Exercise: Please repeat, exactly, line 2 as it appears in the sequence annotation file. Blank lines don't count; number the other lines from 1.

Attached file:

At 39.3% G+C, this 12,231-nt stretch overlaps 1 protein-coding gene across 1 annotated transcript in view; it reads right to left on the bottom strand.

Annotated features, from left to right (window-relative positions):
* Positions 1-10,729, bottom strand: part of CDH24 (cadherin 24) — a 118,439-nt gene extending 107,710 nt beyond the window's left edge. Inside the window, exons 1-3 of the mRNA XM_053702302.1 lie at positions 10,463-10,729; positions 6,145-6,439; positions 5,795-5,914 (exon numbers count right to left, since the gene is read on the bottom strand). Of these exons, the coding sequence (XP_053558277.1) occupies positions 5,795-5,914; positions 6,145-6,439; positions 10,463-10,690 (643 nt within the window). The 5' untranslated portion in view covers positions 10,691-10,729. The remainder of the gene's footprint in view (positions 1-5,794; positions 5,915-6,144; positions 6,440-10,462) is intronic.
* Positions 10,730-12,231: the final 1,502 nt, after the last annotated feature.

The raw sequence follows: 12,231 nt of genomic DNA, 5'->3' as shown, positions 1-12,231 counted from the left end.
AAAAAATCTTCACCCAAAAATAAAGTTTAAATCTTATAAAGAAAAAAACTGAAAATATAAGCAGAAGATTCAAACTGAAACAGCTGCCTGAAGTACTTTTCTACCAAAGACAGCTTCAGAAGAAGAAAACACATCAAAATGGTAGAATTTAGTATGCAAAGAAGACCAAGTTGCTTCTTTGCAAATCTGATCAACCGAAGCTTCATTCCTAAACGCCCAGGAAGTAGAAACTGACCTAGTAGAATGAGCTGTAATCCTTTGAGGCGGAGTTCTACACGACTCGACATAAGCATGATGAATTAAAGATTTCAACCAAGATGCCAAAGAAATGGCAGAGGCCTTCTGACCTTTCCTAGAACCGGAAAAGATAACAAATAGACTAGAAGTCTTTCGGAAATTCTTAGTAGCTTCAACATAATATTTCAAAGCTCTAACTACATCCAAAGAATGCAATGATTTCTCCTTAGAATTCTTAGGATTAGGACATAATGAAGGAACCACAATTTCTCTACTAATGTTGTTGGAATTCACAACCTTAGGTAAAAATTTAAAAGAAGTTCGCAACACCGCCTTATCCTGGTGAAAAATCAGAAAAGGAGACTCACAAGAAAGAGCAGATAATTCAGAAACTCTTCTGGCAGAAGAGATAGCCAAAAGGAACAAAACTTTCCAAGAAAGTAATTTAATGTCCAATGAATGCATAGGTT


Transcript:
Annotated features, from left to right (window-relative positions):